As it turned out, Jed was able to get the new chain secured to his ride and off we went. Little did I know that it was the beginning of a great rest of the race. We surprised everyone on our support teams by making very good time on the second leg to Florence; rolling into the checkpoint feeling real good for completing half the distance of the race (and being my personal record distance of a hundred miles). After a short break we pushed on toward Council Grove as the afternoon finally started heating up. This 60 mile, third leg would be where the Dirty Kanza would start to land some hard blows on me; both physically and mentally. The last 7 miles into the Council Grove checkpoint seemed twice that distance as the road bringing us to town seemed to just go on and on. Later on, those in my support camp said this was the one checkpoint where I looked wore out (including the finish). Needless to say, I wel-

—Shawn O’Mara

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When asked to give my prospective of the Dirty Kanza 200, I was at a loss about where to start. This year will be the sixth time I will have toed the start line. Every year it is a totally different experience. Personally, I have experienced the gamut of not only emotions, but also results I have finished twice. I almost finished another time, only to be physically removed from the course because of heat exhaustion, after I had passed the third and final check point. I have also miserably failed two other times. If I were to sum up the experience that all the participants share it would have to be the sense of adventure, and self-examination. The event is truly one of a kind. Entering the event you have this feeling of both excitement and fear, all at the same time. After all those long hours of training for the event you are excited to get the adventure under way, but in the back of your mind you can’t stop wondering about the pain that you will be experiencing that day, and if you are truly up for the task ahead of you. I have always said that it takes a special breed of person to be willing to put themselves through an experience like this. It takes a person will-

comed the setting sun and the cooling temps of evening as we departed for the Emporia finish line about 30 miles away. Being only 32 miles from the finish line, I had a growing confidence I would finish my first attempt at the Dirty Kanza 200 in really good shape. After all, the Tuesday and Thursday after work training rides that we rode was a 34 mile route. Both of our support teams just kept repeating that fact: “just a Tuesday night training ride guys; that’s all it is.” Another plus for us is that, being Emporians, we have ridden this area between CG and E-town many times, many different ways; so looking at the map of the last leg was familiar territory. There would be no need to stop in the dark to consult the map as we knew all of our turns that would bring us home; all we had to do was keep those pedals turning over; and that’s just what we did. It felt great to see the glow of E-town off in the distance, and that feeling just kept getting better and better the closer we came. Breaking from the ESU campus onto Commercial street, Jed said “let’s put the hammer down and finish this out strong”. It was a great reception at the finish line in front of the Granada Theatre where family and friends awaited us. I don’t know what the 2013 edition will hold for me, but one thing is for sure: there will be great memories afterward.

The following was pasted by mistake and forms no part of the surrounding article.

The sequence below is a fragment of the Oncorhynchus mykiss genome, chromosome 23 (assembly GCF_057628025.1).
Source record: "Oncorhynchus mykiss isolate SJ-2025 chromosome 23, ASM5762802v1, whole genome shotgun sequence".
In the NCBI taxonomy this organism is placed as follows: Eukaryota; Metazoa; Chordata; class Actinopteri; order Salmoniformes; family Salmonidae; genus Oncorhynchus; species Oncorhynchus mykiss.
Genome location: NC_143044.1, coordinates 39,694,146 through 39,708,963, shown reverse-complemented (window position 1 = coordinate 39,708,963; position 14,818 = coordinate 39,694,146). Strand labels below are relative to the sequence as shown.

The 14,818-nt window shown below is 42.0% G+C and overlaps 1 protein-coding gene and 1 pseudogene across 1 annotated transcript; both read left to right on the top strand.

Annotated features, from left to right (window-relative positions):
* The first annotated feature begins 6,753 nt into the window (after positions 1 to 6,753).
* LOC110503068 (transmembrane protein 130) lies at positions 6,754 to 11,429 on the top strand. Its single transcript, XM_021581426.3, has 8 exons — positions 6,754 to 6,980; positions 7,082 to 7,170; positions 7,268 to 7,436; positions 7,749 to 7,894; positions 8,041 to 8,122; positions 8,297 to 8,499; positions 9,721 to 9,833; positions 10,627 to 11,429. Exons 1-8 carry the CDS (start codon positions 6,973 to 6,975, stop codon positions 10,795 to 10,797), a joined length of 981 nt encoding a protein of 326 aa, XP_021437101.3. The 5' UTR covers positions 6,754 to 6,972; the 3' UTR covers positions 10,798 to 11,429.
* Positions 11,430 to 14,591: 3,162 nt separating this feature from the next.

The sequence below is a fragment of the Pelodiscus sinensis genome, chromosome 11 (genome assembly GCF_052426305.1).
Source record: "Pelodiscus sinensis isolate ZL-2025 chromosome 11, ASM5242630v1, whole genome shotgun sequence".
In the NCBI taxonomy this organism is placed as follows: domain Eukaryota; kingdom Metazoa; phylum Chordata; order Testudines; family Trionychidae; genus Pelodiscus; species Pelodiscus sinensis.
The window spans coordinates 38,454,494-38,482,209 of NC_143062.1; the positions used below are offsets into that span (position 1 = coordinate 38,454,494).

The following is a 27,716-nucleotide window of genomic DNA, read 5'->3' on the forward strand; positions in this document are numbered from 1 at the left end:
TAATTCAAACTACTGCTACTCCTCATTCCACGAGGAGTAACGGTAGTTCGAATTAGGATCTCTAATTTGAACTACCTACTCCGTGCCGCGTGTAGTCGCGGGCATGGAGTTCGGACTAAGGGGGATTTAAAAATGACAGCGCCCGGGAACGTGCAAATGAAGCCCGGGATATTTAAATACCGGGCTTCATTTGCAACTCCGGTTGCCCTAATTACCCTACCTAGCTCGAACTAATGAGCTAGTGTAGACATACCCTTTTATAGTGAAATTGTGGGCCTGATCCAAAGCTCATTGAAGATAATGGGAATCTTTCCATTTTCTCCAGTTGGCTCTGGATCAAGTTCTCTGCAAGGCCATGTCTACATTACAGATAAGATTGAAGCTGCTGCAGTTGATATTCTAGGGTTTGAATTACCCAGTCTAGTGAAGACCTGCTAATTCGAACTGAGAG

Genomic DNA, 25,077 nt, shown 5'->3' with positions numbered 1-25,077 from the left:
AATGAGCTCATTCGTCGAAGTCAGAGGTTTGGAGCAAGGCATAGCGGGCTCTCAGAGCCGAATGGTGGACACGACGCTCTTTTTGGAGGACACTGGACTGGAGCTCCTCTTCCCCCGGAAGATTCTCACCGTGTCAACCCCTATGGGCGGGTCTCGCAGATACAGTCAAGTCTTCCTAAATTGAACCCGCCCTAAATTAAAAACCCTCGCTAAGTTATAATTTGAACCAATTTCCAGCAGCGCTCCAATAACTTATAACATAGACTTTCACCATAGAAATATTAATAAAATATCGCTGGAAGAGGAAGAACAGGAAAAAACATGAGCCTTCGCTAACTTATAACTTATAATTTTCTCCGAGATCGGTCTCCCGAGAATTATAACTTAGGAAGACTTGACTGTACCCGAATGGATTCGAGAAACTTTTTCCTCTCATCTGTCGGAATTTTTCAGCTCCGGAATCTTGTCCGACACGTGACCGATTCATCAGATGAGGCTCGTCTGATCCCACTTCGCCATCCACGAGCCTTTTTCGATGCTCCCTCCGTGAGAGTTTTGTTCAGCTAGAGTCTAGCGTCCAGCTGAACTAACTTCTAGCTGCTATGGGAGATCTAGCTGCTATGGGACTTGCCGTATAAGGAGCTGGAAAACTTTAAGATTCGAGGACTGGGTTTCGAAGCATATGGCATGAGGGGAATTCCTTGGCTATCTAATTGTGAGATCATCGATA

36 | Dirty Kanza 200

“In 2012 I finished the Dirty Kanza 200. We had great weather and my bike and support crew performed perfectly. The ride still took me 19 hours. I’m slow. I’m definitely not a “racer.” My proudest moments of the Dirty Kanza 200 are being able to beat back the reasons to quit. I remember about mile 68 sinking into a deep depression. I had just left the comfort of my support crew. My legs and bike were beginning to feel heavy. Leg cramps were starting. Suddenly it was very heavy on my mind I still had over 130 miles left and I had never ridden more than 100 miles at one time in my life. I had a realistic 12 to 13 hours left. The Finish Line party and beer garden would be starting soon back in town. Everything hit me all at once. Instead of abruptly stopping, I started planning my exit strat-

egy. I was very serious about it in my mind. I knew there was a very fast and slightly dangerous downhill coming around mile 80 or so. Crashing my bike would be a noble exit right? Easy to accept. Glory

for all. Someone bring me beer cause have I got a whopper of a story for you. I argued with myself, slowed down to maybe 9 mph and just sunk into deep self pity. Somewhere in the mid 70 miles a flip switched and I noticed I was again going 14 mph. A friend rolled up on me and we started talking. We’d finish out the 100 together and be done. We both went through periods of doubt over the next 20 miles. One would pull for the other when needed. We made our goal and rolled in the mid-way checkpoint on fumes. I looked like crap. I felt angry. Defeated. I remember my friend confirming he was done. I remember people telling me “great job, it’s okay to be done.” I just remember forcing myself to stand back up. To walk over to my bike. To put on the damn helmet. To clip in one foot. Defeatedly telling my wife to be